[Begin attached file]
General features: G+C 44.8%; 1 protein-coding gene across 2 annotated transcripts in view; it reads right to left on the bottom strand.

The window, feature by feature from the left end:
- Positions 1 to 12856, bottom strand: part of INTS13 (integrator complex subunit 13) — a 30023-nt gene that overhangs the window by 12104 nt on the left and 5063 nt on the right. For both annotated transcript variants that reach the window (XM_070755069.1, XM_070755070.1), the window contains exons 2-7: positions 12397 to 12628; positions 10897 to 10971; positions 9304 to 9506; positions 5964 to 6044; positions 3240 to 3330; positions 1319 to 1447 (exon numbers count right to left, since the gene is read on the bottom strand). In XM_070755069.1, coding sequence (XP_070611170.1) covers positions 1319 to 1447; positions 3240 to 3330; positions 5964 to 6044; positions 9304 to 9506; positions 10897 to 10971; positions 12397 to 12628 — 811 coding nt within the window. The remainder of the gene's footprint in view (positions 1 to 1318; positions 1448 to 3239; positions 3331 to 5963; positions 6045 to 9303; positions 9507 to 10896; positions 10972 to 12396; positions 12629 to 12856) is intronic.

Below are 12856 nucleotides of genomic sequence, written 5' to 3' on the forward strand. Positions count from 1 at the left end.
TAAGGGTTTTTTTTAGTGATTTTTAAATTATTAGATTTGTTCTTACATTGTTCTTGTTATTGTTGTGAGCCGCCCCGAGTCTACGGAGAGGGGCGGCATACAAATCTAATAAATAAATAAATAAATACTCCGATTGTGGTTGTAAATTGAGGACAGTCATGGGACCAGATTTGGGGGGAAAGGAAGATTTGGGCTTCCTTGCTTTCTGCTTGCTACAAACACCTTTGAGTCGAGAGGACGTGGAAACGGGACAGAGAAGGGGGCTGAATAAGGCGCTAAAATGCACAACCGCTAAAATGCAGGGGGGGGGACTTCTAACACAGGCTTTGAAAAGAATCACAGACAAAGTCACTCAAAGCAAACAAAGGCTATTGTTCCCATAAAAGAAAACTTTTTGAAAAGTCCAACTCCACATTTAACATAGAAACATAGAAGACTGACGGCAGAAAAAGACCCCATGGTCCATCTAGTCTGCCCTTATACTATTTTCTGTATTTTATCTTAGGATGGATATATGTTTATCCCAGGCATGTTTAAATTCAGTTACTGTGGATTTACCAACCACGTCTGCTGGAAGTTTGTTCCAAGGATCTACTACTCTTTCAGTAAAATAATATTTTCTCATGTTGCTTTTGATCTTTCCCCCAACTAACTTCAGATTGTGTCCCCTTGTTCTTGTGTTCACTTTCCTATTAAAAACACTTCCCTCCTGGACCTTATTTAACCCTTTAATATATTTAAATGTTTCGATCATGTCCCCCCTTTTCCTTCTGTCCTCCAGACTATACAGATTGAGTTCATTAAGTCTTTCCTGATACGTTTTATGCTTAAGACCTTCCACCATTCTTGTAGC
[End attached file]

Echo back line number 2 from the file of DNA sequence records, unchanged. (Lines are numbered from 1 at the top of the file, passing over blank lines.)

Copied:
The window, feature by feature from the left end: